Realize that the people who work in admissions offices must read many, many essays. You want yours to stand out and get their attention, not bore them!
Understand the purpose of the essay–basically, it is your chance to communicate who you are and what you are all about to the admissions committee. This is one way they can get to know you as a person. Think about what makes you unique, different from other candidates.
This is also your chance to sell why you would be a good match for their program. You will want to customize essays to fit each school to which you apply.
Make sure you answer the question you are being asked.
Most essays follow a formula: an introduction, a body, and then a conclusion. Create an introduction that grabs their attention, and a conclusion that sums it all up and ends on a positive note.
Pay attention to how long the application form says that the essay should be, and don’t go over that limit.
Use examples and details from your life–has there been a research project or some other relevant activity in your life that you’ve particularly enjoyed? What was it, what did you contribute, and what was the result? What have teachers or others said about you as a student or a human being? What are you most proud of? What is motivating you to pursue this degree? What do you consider your greatest accomplishment? Failures are also something you could write about if there was an important lesson you learned from the experience. These are all examples of things that could possibly be woven into your essay to make it come alive.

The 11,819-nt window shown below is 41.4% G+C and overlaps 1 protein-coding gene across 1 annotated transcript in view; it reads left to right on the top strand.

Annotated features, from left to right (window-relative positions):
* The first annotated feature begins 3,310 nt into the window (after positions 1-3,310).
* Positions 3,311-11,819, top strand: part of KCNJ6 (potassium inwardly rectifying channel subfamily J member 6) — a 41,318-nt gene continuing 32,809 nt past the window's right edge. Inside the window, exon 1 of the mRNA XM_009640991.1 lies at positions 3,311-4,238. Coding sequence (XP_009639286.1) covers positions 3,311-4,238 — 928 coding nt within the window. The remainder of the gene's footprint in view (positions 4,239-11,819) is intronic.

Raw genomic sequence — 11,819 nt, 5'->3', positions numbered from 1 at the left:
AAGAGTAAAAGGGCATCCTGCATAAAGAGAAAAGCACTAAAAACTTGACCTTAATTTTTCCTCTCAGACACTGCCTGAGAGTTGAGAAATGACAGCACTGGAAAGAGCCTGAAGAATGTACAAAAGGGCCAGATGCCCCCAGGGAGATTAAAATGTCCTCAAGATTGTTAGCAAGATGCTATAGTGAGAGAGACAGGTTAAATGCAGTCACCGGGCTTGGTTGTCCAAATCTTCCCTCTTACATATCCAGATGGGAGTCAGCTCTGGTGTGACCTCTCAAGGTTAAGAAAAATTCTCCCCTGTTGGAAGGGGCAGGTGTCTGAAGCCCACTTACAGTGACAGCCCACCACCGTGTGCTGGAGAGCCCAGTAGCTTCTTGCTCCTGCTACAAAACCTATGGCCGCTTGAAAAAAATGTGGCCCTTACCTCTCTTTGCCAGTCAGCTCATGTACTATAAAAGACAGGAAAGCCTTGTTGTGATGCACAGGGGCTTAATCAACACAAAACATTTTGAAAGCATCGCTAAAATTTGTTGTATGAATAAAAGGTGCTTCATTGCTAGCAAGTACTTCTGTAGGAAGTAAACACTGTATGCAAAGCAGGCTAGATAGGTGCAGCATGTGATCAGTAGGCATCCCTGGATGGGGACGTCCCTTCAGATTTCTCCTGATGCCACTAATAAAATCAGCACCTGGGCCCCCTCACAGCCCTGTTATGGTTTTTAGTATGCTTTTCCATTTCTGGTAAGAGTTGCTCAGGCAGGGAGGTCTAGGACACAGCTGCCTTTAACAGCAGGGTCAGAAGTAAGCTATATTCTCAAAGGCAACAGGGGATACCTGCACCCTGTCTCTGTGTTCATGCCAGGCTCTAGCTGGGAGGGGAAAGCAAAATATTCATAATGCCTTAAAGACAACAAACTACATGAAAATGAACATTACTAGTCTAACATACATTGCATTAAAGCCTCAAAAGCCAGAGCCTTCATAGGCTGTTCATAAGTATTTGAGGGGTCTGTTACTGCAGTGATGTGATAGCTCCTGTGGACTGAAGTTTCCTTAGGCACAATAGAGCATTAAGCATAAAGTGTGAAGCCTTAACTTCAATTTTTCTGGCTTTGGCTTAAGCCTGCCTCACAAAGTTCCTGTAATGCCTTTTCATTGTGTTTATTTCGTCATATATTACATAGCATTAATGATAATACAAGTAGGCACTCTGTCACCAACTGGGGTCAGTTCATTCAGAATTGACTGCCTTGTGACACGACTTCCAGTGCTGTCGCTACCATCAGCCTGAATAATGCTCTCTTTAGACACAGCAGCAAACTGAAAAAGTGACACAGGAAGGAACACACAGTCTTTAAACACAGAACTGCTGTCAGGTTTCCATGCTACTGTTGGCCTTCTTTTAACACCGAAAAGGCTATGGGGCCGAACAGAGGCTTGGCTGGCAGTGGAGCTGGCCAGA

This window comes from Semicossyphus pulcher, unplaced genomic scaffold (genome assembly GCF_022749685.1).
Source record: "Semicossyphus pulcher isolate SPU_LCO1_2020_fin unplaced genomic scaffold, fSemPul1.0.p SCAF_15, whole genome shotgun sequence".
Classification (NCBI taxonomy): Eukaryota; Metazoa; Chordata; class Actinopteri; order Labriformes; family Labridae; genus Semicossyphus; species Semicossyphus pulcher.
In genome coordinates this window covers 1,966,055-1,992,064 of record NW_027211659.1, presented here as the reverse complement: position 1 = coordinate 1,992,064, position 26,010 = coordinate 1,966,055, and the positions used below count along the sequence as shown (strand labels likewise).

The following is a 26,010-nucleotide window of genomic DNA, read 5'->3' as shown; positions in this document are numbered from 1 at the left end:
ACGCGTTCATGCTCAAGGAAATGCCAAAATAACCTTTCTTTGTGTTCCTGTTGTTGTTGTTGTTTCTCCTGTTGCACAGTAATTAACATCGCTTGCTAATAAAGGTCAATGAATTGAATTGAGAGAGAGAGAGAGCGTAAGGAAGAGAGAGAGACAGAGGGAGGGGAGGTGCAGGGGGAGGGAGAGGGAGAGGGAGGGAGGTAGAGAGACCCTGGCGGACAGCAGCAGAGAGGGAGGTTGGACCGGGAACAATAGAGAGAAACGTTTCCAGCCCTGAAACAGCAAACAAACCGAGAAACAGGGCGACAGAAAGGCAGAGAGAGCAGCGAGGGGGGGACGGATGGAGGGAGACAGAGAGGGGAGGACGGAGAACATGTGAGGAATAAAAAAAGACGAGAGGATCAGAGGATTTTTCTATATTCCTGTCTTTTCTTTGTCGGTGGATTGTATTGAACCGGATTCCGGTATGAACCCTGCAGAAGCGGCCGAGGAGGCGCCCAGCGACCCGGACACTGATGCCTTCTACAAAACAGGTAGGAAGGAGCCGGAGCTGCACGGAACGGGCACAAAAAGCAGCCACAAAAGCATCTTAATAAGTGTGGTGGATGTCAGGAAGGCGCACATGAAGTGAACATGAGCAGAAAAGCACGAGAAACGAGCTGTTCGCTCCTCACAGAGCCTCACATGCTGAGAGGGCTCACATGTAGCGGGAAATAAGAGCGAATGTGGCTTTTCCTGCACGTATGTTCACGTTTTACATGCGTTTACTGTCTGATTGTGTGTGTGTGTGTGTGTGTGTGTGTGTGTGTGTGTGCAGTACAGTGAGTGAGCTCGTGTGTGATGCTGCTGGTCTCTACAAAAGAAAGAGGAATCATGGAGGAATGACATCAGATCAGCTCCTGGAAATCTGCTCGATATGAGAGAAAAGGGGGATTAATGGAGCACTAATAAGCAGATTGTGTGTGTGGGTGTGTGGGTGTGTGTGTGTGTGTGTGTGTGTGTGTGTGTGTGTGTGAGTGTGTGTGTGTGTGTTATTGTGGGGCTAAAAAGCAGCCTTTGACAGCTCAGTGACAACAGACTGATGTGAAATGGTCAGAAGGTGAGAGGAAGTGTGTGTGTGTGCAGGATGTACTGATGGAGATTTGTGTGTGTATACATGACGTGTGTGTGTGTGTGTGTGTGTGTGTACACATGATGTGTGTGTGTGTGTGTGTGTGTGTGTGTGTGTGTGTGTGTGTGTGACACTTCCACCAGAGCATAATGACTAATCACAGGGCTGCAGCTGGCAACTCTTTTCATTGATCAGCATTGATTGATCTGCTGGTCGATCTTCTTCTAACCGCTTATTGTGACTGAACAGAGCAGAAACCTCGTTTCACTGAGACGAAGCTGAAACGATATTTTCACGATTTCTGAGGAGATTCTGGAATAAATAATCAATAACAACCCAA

What do you hope to accomplish by earning this degree? What are your career and life goals? How will you use the degree?
Have you named the school in your essay? Be sure that the right essay goes to the right school–honest! Some people actually make this mistake! Also, talk about why the particular school interests you and makes you think it is the right place for you.
Make sure you refine your draft–write, edit, write some more, edit again. Read it aloud to someone. Is it organized, interesting, coherent, and concise? If you read it to someone and they don’t understand what you mean, then chances are the admissions committee won’t understand it either! Ask for other opinions if you aren’t sure of your writing skills. Be sure that the grammar, spelling, and punctuation are correct.
AMIDEAST EducationUSA centers can provide more information and tips on writing your application essay. Attend one of our presentations on the subject, and sign up for an individual consultation for in-depth, individual advice.